How Europe can protect independent media in Hungary and Poland

Press freedom is a prerequisite for free and fair elections.

How Europe can protect independent media in Hungary and Poland

Adam Bodnar is the Ombudsman of the Republic of Poland. John Morijn is a Commissioner at the Netherlands Institute for Human Rights

Media freedom is fundamental to democracy — and Europe’s least-democratic governments know that. In Poland and Hungary, ruling parties have co-opted state channels and bought out private media channels aggressively. Diversity of opinion has all but disappeared, and the few remaining independent outlets are hanging by a thread. 

Meanwhile, the European Union does little to help. While European institutions were tutting about rising worries, governments in Warsaw and Budapest learned to control their local publishers and broadcasters with a simple, effective formula: finance your friends, and silence your enemies.  

In Poland, state-owned oil company PKN Orlen, which is close to the ruling Law and Justice government, has tried to buy local media properties. The goal wasn’t to diversify beyond fossil fuels — it was to control the message. In Hungary almost no independent media publishers remain, with just a handful of internet portals and radio stations available to Hungarians looking for media the government or the ruling party doesn’t influence. 

Even independent media is at risk. When the ruling party can’t just buy the message, they send lawyers to unplug it. PiS and its allies have hit independent newspapers like Gazeta Wyborcza and, as well as opinion-makers such as the constitutional law expert Wojciech Sadurski, with dozens of so-called “Strategic Litigation Against Public Participation,” or SLAPP lawsuits. These typically frivolous, politically motivated lawsuits are designed to intimidate and distract media organizations — and burden them with legal fees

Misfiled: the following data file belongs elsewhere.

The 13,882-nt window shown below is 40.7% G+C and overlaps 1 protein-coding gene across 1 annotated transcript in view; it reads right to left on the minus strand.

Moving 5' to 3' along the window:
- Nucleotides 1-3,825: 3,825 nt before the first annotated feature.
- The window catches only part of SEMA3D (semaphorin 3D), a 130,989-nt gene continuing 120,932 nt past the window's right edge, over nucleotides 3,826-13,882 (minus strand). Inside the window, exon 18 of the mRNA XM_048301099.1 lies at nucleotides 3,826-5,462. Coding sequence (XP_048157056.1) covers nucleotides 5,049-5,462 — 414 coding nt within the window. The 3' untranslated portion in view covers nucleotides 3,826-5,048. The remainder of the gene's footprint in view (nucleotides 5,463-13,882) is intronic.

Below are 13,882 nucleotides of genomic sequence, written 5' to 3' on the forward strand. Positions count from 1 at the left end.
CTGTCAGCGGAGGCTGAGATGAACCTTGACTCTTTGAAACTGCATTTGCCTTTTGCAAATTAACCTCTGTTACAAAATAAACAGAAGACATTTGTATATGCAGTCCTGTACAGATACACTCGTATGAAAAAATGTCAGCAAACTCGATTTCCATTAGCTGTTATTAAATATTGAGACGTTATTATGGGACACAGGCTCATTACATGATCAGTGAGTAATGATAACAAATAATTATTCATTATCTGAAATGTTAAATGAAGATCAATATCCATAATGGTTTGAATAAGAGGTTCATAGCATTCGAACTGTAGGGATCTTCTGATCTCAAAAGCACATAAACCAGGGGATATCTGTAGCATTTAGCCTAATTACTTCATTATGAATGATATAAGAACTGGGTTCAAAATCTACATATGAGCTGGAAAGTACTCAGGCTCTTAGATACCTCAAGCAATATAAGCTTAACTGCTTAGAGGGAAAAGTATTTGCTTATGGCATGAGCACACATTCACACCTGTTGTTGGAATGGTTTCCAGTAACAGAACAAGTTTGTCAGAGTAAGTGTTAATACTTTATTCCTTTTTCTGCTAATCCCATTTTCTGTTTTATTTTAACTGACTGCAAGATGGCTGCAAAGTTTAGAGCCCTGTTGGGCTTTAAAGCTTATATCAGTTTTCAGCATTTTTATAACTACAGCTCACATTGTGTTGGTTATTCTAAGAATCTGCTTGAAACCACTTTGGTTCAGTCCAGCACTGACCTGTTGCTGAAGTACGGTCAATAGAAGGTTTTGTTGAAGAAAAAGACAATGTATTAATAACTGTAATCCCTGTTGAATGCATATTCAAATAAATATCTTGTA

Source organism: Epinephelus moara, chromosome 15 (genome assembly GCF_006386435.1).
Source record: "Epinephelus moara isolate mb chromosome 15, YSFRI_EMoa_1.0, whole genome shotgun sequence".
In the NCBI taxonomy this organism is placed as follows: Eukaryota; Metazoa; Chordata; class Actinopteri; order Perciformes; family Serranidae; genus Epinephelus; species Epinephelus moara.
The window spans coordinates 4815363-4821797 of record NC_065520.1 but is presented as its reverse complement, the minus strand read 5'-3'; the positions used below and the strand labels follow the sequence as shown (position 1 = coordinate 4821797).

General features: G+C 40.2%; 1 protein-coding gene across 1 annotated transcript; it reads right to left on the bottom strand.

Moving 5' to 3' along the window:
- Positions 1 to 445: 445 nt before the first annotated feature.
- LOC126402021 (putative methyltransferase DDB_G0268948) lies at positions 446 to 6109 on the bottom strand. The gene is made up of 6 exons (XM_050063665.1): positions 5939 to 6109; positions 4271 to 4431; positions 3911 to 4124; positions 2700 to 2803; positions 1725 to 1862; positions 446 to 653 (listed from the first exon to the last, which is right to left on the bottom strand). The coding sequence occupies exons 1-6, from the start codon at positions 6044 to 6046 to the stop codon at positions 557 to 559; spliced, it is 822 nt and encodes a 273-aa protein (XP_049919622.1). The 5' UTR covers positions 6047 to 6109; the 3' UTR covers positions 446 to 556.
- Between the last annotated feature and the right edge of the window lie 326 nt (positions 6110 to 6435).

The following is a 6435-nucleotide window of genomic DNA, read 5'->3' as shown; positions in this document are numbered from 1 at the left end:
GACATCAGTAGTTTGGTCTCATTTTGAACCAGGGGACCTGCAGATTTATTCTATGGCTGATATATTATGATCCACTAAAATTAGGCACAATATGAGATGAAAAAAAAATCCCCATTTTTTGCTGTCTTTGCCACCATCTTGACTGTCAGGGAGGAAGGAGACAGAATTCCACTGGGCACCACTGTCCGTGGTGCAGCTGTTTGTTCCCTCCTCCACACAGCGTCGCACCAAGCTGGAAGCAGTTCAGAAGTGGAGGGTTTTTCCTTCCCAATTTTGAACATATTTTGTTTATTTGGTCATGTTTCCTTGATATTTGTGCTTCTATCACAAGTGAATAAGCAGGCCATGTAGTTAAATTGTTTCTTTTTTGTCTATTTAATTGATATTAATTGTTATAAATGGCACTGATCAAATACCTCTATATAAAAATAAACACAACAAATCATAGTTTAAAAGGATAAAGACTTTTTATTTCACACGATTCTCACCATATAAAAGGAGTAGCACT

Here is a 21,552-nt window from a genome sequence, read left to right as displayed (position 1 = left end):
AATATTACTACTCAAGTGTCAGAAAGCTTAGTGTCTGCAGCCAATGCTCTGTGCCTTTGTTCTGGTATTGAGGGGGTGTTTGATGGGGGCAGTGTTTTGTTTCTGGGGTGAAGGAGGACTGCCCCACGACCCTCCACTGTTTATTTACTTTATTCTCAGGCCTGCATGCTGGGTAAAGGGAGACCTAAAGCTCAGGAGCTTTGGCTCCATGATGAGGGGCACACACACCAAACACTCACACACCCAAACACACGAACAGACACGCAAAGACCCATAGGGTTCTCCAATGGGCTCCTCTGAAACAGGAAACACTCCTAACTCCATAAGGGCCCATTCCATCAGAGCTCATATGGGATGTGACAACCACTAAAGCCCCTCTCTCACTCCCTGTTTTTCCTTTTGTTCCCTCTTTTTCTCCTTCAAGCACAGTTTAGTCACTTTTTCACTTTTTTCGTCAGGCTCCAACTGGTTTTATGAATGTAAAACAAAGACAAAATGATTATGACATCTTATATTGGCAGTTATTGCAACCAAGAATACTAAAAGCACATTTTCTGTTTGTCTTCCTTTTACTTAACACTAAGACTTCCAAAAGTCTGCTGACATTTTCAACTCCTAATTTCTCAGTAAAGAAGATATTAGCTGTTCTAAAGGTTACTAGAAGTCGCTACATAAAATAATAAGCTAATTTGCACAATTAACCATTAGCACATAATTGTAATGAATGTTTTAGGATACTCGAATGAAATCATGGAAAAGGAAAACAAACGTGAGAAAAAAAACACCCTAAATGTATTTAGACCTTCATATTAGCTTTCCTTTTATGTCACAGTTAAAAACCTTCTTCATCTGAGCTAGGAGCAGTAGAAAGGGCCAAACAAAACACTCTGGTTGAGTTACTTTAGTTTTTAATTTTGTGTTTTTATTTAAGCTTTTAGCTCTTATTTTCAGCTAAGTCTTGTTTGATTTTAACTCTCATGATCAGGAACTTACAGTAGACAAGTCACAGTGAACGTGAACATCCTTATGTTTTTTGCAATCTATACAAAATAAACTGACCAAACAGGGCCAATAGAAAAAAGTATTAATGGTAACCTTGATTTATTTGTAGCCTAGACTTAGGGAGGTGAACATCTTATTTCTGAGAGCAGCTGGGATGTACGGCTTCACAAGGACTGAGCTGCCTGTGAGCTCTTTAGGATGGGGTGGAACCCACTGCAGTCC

To its credit, the Commission was quick to recognize the moves against media freedom in Hungary and Poland and see the threat it represented to European democracy. Unfortunately, it still hasn’t taken meaningful action. A 2016 rule of law recommendation to Poland specifically cited media freedom as an area of concern. But then they never followed up.  

More empty talk came in 2020, when the Commission gave media freedom its own section in its rule of law report. Again though: no real impact on the ground in Poland. Recently the Commission set up a working group to develop legislation addressing SLAPP cases. That’s better. But even if adopted, the legislation will have come too late, given that the country’s courts have already been captured and state media has been converted to the ruling party’s mouthpiece. The Commission has also investigated complaints about fair competition in media, but in the end seemingly concluded it could not act.

The Commission now has a new idea, a “media freedom act” for 2022. As usual, it is saying all the right things. The proposed act would strengthen the EU’s ability to sanction countries for restrictions of media freedom, rather than just monitoring a worsening situation and fretting.